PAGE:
Peter Cornish experiences the epitome of “the kettle’s always on” British hospitality with authentic chippy fare. Photos by Romain Garrigue.
There are certain foods that evoke strong feelings of cultural identity and tradition — Vietnam’s pho, an American burger or an Italian pizza. For much of the English-speaking world, especially those who speak proper English like the Queen, the food that gets many of us going is a slap-up plate of fish ‘n’ chips, lashings of Sarson’s vinegar, a pickled egg and a side of mushy peas.
Jack’s Fish & Chips is a tribute to this traditional British fare that harks back to the childhood of owner Matt Ryan, who grew up on the A30 road from London. Matt’s local chippy was called Jack’s Fish & Chips. An institution of over 40 years, Jack’s served up battered cod and haddock accompanied by thickly-sliced chips hot out the fryer. Proper chips. Fluffy in the middle with a crisp outside, covered in malt vinegar and served in sheets of newspaper.
News that his hometown chippy had closed brought back fond memories and spurred Matt’s desire to pick up the mantle dropped by JJ’s and introduce his own interpretation of Britain’s oldest and most famous dish to Ho Chi Minh City.
Union Jack’s reminds the British of a home-away-from-home while introducing others to the sights and smells of a traditional English chippy. With the experienced guidance of Chef Josh Mcgechaen, they offer the hungry of Saigon a new taste of fish and chips, cooked in beef dripping for an even tastier, crisper slice of battered fish, just like Jack did back in England.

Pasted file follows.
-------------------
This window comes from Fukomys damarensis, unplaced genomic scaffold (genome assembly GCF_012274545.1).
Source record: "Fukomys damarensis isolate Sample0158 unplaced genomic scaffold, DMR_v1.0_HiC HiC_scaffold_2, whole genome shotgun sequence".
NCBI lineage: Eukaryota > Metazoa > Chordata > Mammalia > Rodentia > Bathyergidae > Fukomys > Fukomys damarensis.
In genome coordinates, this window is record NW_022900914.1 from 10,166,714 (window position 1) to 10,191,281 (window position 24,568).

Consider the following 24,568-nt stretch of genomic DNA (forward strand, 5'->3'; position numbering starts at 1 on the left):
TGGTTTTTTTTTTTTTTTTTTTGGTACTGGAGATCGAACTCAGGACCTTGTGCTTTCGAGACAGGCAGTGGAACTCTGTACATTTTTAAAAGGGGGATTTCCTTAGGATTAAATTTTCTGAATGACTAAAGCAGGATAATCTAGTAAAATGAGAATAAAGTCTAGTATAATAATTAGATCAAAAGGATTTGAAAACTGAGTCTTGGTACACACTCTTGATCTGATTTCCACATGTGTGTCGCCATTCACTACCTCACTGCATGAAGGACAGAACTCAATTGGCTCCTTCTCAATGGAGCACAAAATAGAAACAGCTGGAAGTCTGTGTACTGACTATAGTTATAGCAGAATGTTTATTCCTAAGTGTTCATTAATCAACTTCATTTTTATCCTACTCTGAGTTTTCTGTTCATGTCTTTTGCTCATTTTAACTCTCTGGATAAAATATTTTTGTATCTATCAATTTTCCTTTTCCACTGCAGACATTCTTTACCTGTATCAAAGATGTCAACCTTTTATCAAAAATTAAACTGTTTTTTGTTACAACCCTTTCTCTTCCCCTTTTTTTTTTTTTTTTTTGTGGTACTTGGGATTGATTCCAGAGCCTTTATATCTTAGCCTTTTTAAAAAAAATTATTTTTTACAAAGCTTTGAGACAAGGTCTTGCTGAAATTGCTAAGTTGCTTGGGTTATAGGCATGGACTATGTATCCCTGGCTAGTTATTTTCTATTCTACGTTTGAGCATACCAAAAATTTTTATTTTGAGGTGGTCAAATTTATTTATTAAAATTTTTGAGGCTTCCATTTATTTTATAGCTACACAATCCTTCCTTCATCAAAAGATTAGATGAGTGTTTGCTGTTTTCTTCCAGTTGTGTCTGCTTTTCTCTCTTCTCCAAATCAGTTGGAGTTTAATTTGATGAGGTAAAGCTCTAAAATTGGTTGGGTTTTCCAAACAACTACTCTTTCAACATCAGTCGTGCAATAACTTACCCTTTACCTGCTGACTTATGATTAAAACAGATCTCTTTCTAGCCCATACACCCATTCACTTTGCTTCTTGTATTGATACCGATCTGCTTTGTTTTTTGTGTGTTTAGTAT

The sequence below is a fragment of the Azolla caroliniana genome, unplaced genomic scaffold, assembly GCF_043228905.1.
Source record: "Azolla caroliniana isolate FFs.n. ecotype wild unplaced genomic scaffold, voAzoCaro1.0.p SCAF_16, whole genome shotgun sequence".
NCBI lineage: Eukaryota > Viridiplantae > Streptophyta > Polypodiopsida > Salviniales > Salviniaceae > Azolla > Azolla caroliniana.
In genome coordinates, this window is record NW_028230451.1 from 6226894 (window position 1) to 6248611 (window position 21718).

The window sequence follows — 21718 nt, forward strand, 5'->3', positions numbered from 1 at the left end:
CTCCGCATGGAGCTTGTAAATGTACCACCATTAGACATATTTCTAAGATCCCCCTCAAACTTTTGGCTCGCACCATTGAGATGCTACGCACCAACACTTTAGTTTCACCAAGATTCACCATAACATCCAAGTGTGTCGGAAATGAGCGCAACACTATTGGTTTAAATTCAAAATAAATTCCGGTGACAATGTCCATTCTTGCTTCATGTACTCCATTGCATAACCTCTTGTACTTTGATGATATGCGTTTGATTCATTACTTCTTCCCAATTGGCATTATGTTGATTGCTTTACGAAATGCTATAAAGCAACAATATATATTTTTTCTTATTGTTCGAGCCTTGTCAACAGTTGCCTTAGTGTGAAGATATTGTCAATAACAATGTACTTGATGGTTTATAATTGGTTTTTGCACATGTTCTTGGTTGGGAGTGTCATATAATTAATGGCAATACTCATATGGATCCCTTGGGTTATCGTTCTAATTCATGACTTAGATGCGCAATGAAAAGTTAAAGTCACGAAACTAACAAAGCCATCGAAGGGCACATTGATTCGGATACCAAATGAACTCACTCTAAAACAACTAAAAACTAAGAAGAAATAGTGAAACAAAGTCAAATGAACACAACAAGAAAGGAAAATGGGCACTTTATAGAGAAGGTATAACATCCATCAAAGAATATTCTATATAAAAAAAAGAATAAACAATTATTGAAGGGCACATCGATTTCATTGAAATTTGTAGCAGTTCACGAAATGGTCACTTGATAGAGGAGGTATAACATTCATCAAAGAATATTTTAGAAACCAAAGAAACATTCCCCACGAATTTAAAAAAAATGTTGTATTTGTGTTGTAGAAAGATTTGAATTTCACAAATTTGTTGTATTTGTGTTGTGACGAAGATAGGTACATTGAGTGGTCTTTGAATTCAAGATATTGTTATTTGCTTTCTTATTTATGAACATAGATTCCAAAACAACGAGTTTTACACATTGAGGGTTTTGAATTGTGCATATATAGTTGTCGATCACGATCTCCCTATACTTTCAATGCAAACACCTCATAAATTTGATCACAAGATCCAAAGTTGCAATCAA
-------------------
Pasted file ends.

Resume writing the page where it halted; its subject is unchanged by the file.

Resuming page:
Locals lean towards battered fresh snapper (VND170,000 with chips and a choice of sauce), a soft, moist fish that pulls apart lightly, caught locally and from sea to plate in just a few hours. Expats prefer the meatier cod option (VND240,000 with chips and sauce) that gives them the real “taste of home”. Accompanying sauce are made in-house from fresh, locally sourced ingredients and include Josh’s curry sauce, tartar and a meaty gravy. Of course, there’s Sarson’s vinegar, Helmann’s mayonnaise, HP Sauce and Branston pickle too, just as you’d get back home.
As well as fish there’s also some oink, and Josh brings his specials from Pot Belly Pig including the renowned black pudding (VND50,000). Fryday Friday offers a free battered black pudding with every fish meal. There are sausage rolls on the menu (VND140,000 with chips), flaky pastry covering a sausage packed with flavour, and pies (VND110,000) of richly herbed minced pork wrapped in crunch pastry for a memorable, full-bodied flavour, served with a choice of egg, onion or cucumber pickles. A beef and ale stew (VND140,000 with bread), made with local craft beer and chunks of beef soaking in a rich, meaty gravy with heavy hints of rosemary, tastes better than anything Mum ever made and a hit with locals and expats alike.
Opening for lunch after Tet they currently deliver to Districts 1, 3, 4, 5 and Binh Thanh and aim to be at your door within 40 minutes from order. If you fancy a taste of tradition, get down and give this a try.